Bluffs and dunes characterize the Links routing, which runs along a five-mile stretch of shoreline that was once the site of a cement factory. The factory is long gone, replaced by golf, an excellent hotel – the Inn at Bay Harbor – and a marina development. The terrain is mostly parkland with some natural sand dune hazards left undisturbed. The fairways flow like rapids, with wide, twisting shapes and plenty of nooks and crannies to swallow a long hitter’s ball. Tongues of fairway jut out at strategic points, cleverly tempting you to take on risk but rewarding a well-placed tee shot. A smattering of pot bunkers, waste bunkers, wetlands and greens with false fronts help hold your concentration on the game instead of on the sailboats in the lake and the dramatic coastal views.
Follow Links with the nine-hole Quarry, which plays inside and around an immense shale quarry long since converted into a residential development and golf course.
“You’re about to play the most spectacular hole in all of Northern Michigan,” my playing partner, Director of Golf Bernie Friedrich, told me, reinforcing that braggadocio trend I’d been experiencing. It was a forced-carry, 500-yard, par-5 toward a pin high on a crest bordering the lake. Shots pulled to the right drop into danger. Friedrich’s brag wasn’t misguided: From the green, you take in a 180-degree panorama of Lake Michigan, the harbor and miles of rugged coastline. Once you reach the green, maintain focus: Unlike the crowned greens on the Links nine, though, Quarry’s greens force you to contend with troughs and swales that cut across the putting surface to aid in drainage.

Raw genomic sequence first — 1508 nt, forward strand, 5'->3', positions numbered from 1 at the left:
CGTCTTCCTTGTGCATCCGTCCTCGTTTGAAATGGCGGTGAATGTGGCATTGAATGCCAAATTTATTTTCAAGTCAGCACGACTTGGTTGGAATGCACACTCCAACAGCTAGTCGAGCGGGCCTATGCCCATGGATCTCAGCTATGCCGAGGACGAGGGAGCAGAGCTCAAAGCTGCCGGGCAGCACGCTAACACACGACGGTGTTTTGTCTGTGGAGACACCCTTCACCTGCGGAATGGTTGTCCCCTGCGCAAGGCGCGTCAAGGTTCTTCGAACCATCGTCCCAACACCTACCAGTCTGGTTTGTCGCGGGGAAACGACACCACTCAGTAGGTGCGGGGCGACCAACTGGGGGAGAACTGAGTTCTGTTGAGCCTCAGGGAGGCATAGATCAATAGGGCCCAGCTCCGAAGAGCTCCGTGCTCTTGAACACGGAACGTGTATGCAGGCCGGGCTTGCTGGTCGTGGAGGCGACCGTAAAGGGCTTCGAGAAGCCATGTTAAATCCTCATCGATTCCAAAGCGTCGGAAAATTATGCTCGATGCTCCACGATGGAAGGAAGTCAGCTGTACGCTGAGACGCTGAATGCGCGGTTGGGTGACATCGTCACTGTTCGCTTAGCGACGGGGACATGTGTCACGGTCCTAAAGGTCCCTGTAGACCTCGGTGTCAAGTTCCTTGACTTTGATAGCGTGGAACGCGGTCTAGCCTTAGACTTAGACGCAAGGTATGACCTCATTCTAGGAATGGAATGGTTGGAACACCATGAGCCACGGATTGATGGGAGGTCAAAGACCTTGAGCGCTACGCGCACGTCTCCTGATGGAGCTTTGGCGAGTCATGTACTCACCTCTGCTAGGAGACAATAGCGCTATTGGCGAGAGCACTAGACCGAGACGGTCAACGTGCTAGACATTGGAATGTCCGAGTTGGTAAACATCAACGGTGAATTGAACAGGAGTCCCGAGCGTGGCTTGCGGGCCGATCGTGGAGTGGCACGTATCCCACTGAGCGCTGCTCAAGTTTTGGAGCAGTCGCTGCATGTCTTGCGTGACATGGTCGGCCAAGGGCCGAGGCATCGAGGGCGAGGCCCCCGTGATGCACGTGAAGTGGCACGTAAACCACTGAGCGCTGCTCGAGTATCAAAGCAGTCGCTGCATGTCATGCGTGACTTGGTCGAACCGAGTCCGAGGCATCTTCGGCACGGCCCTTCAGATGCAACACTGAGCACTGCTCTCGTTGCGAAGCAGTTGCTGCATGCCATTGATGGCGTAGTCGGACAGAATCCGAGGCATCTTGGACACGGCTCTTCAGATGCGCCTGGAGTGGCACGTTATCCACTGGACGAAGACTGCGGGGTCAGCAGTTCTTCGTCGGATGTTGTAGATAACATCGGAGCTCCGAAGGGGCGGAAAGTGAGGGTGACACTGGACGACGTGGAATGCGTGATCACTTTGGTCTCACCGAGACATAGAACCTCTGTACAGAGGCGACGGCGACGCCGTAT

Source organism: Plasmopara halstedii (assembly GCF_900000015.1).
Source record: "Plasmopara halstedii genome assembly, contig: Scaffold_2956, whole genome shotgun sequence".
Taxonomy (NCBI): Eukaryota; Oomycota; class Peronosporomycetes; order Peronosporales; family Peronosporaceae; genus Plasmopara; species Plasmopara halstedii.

Further inland, golf course architect Jim Engh tamed hundreds of acres of rolling hardwoods and mature pines to create True North Golf Club. Owner John Hover and Director of Golf David Mocini run a first-class operation, with widely spaced tee times and immaculate course conditions. Don’t be surprised if the only others on the course are either four-legged or feathered.
True North is one of Engh’s best designs. A master of elevation changes, he paints vivid pictures with hues of green grasses and sinuous lines. His fairways trail off in the distance as dark, thin ribbons bordered by darker bluegrass rough, uncoiling up or down the sides of a hill until finally unspooling at the edge of cup-and-saucer greens. Do not miss True North.